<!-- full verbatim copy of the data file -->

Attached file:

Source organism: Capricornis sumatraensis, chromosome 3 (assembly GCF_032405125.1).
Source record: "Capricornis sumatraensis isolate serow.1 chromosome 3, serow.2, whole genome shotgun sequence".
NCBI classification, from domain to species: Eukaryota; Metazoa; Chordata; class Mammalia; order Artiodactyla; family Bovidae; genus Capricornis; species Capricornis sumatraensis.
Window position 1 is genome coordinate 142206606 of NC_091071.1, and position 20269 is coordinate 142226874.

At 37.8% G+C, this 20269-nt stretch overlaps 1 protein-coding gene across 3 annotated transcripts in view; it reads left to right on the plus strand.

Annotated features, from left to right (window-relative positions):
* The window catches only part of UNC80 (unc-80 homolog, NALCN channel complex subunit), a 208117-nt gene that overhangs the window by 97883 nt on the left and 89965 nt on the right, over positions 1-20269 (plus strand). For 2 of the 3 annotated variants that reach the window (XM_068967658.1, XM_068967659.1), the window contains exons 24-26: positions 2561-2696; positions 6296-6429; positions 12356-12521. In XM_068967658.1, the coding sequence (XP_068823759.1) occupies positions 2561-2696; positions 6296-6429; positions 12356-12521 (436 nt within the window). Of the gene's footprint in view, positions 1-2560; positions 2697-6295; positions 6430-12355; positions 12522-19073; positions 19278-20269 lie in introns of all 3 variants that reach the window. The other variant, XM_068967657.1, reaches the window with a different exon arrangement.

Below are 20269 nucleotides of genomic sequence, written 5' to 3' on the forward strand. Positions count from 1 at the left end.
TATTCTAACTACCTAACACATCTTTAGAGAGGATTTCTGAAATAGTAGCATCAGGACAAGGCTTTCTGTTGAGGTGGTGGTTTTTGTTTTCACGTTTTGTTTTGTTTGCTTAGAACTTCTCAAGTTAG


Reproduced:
Source organism: Capricornis sumatraensis, chromosome 3 (assembly GCF_032405125.1).
Source record: "Capricornis sumatraensis isolate serow.1 chromosome 3, serow.2, whole genome shotgun sequence".
NCBI classification, from domain to species: Eukaryota; Metazoa; Chordata; class Mammalia; order Artiodactyla; family Bovidae; genus Capricornis; species Capricornis sumatraensis.
Window position 1 is genome coordinate 142206606 of NC_091071.1, and position 20269 is coordinate 142226874.

At 37.8% G+C, this 20269-nt stretch overlaps 1 protein-coding gene across 3 annotated transcripts in view; it reads left to right on the plus strand.

Annotated features, from left to right (window-relative positions):
* The window catches only part of UNC80 (unc-80 homolog, NALCN channel complex subunit), a 208117-nt gene that overhangs the window by 97883 nt on the left and 89965 nt on the right, over positions 1-20269 (plus strand). For 2 of the 3 annotated variants that reach the window (XM_068967658.1, XM_068967659.1), the window contains exons 24-26: positions 2561-2696; positions 6296-6429; positions 12356-12521. In XM_068967658.1, the coding sequence (XP_068823759.1) occupies positions 2561-2696; positions 6296-6429; positions 12356-12521 (436 nt within the window). Of the gene's footprint in view, positions 1-2560; positions 2697-6295; positions 6430-12355; positions 12522-19073; positions 19278-20269 lie in introns of all 3 variants that reach the window. The other variant, XM_068967657.1, reaches the window with a different exon arrangement.

Below are 20269 nucleotides of genomic sequence, written 5' to 3' on the forward strand. Positions count from 1 at the left end.
TATTCTAACTACCTAACACATCTTTAGAGAGGATTTCTGAAATAGTAGCATCAGGACAAGGCTTTCTGTTGAGGTGGTGGTTTTTGTTTTCACGTTTTGTTTTGTTTGCTTAGAACTTCTCAAGTTAG